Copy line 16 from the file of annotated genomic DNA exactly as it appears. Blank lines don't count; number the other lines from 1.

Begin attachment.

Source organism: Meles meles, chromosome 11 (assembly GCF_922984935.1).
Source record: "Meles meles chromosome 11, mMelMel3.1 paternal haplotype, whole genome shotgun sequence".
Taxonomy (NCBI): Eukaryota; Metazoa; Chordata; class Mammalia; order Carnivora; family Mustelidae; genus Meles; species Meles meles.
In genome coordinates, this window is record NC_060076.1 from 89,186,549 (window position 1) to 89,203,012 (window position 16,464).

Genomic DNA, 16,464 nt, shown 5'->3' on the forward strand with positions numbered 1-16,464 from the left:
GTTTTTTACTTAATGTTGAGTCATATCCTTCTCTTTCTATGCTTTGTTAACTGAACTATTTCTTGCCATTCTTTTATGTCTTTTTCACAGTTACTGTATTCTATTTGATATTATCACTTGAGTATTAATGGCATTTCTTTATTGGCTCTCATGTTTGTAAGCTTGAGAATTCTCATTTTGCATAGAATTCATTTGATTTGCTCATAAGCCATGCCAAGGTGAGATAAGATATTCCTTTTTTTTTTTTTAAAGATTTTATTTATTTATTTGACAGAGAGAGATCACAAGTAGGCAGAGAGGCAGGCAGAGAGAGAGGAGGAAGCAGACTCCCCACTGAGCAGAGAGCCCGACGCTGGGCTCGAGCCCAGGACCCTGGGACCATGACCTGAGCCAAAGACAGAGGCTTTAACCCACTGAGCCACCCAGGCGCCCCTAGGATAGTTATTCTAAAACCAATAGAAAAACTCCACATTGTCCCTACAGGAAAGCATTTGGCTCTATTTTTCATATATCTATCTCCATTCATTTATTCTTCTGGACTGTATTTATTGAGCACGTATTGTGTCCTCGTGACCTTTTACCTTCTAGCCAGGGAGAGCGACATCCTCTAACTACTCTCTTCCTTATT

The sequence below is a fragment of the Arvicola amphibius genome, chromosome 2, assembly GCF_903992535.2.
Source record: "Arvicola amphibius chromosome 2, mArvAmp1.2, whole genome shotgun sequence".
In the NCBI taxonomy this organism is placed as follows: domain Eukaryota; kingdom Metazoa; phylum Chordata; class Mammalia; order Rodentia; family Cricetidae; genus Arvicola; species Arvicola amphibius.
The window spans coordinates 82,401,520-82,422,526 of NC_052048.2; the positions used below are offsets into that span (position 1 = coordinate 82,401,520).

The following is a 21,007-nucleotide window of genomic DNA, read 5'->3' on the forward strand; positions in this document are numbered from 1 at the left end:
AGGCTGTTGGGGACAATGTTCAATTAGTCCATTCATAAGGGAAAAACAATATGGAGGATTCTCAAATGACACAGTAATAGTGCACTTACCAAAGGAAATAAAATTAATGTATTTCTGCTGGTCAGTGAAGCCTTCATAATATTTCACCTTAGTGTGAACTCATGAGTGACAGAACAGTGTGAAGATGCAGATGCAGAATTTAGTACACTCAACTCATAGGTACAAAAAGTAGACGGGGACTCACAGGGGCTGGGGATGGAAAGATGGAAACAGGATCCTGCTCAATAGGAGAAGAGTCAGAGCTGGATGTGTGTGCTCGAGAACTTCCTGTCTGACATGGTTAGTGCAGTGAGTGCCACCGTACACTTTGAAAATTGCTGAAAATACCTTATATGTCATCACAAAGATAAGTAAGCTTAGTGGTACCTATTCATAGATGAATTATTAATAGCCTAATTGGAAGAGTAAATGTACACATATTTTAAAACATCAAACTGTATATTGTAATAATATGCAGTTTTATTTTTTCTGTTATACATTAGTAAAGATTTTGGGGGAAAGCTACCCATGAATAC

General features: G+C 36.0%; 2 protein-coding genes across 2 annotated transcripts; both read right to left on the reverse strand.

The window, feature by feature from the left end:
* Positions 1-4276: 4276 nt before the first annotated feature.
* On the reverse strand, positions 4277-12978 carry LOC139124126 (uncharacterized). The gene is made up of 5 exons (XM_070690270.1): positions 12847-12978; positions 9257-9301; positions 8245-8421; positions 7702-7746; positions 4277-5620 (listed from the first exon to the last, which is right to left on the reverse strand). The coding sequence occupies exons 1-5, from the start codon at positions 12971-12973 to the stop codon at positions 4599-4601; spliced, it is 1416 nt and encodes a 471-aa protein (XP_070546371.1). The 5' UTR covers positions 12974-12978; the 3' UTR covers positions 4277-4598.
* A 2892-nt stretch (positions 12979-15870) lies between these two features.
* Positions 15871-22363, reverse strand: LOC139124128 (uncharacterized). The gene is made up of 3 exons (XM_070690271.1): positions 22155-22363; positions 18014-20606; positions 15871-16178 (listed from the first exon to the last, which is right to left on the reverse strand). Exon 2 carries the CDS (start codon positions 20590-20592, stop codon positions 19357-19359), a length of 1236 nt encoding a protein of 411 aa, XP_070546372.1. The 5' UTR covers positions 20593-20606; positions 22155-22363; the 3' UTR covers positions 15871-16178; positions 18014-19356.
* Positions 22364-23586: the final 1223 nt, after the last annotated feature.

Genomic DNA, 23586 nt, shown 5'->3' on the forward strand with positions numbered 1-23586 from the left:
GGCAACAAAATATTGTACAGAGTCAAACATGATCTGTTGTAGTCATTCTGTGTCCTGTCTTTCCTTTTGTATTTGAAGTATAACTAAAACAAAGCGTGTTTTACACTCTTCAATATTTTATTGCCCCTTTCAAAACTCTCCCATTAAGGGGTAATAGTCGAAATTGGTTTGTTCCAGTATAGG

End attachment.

* On the reverse strand, positions 4277-12978 carry LOC139124126 (uncharacterized). The gene is made up of 5 exons (XM_070690270.1): positions 12847-12978; positions 9257-9301; positions 8245-8421; positions 7702-7746; positions 4277-5620 (listed from the first exon to the last, which is right to left on the reverse strand). The coding sequence occupies exons 1-5, from the start codon at positions 12971-12973 to the stop codon at positions 4599-4601; spliced, it is 1416 nt and encodes a 471-aa protein (XP_070546371.1). The 5' UTR covers positions 12974-12978; the 3' UTR covers positions 4277-4598.